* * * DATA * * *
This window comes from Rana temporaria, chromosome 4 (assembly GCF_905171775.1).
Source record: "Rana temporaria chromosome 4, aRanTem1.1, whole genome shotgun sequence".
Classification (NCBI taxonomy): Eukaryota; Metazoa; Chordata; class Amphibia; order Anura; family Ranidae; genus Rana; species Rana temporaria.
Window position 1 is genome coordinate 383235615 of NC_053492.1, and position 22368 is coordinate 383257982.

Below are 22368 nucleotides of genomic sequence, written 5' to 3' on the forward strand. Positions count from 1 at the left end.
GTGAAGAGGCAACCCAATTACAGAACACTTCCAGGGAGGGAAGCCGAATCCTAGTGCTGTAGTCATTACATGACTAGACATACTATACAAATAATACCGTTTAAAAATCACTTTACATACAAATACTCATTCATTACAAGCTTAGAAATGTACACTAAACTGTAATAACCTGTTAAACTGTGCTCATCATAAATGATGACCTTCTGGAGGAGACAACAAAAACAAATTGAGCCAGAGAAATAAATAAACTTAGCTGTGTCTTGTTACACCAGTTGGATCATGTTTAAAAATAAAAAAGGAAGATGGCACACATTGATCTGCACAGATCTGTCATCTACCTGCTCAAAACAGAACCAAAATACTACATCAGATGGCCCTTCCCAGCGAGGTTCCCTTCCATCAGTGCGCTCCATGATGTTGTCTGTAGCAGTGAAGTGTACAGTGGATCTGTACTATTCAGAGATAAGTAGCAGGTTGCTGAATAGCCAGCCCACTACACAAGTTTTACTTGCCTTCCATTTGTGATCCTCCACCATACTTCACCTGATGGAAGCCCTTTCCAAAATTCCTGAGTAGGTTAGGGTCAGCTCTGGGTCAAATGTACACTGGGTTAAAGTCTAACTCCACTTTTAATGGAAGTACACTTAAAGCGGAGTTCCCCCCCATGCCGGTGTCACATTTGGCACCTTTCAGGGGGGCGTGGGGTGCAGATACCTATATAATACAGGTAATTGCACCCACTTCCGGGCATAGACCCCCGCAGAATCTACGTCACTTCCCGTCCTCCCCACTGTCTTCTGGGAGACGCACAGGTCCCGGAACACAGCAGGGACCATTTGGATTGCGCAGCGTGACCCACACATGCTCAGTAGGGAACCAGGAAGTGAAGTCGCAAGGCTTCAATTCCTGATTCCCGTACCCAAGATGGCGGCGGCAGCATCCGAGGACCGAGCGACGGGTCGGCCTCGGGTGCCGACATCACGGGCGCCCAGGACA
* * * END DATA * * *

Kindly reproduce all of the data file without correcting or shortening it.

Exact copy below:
This window comes from Rana temporaria, chromosome 4 (assembly GCF_905171775.1).
Source record: "Rana temporaria chromosome 4, aRanTem1.1, whole genome shotgun sequence".
Classification (NCBI taxonomy): Eukaryota; Metazoa; Chordata; class Amphibia; order Anura; family Ranidae; genus Rana; species Rana temporaria.
Window position 1 is genome coordinate 383235615 of NC_053492.1, and position 22368 is coordinate 383257982.

Below are 22368 nucleotides of genomic sequence, written 5' to 3' on the forward strand. Positions count from 1 at the left end.
GTGAAGAGGCAACCCAATTACAGAACACTTCCAGGGAGGGAAGCCGAATCCTAGTGCTGTAGTCATTACATGACTAGACATACTATACAAATAATACCGTTTAAAAATCACTTTACATACAAATACTCATTCATTACAAGCTTAGAAATGTACACTAAACTGTAATAACCTGTTAAACTGTGCTCATCATAAATGATGACCTTCTGGAGGAGACAACAAAAACAAATTGAGCCAGAGAAATAAATAAACTTAGCTGTGTCTTGTTACACCAGTTGGATCATGTTTAAAAATAAAAAAGGAAGATGGCACACATTGATCTGCACAGATCTGTCATCTACCTGCTCAAAACAGAACCAAAATACTACATCAGATGGCCCTTCCCAGCGAGGTTCCCTTCCATCAGTGCGCTCCATGATGTTGTCTGTAGCAGTGAAGTGTACAGTGGATCTGTACTATTCAGAGATAAGTAGCAGGTTGCTGAATAGCCAGCCCACTACACAAGTTTTACTTGCCTTCCATTTGTGATCCTCCACCATACTTCACCTGATGGAAGCCCTTTCCAAAATTCCTGAGTAGGTTAGGGTCAGCTCTGGGTCAAATGTACACTGGGTTAAAGTCTAACTCCACTTTTAATGGAAGTACACTTAAAGCGGAGTTCCCCCCCATGCCGGTGTCACATTTGGCACCTTTCAGGGGGGCGTGGGGTGCAGATACCTATATAATACAGGTAATTGCACCCACTTCCGGGCATAGACCCCCGCAGAATCTACGTCACTTCCCGTCCTCCCCACTGTCTTCTGGGAGACGCACAGGTCCCGGAACACAGCAGGGACCATTTGGATTGCGCAGCGTGACCCACACATGCTCAGTAGGGAACCAGGAAGTGAAGTCGCAAGGCTTCAATTCCTGATTCCCGTACCCAAGATGGCGGCGGCAGCATCCGAGGACCGAGCGACGGGTCGGCCTCGGGTGCCGACATCACGGGCGCCCAGGACA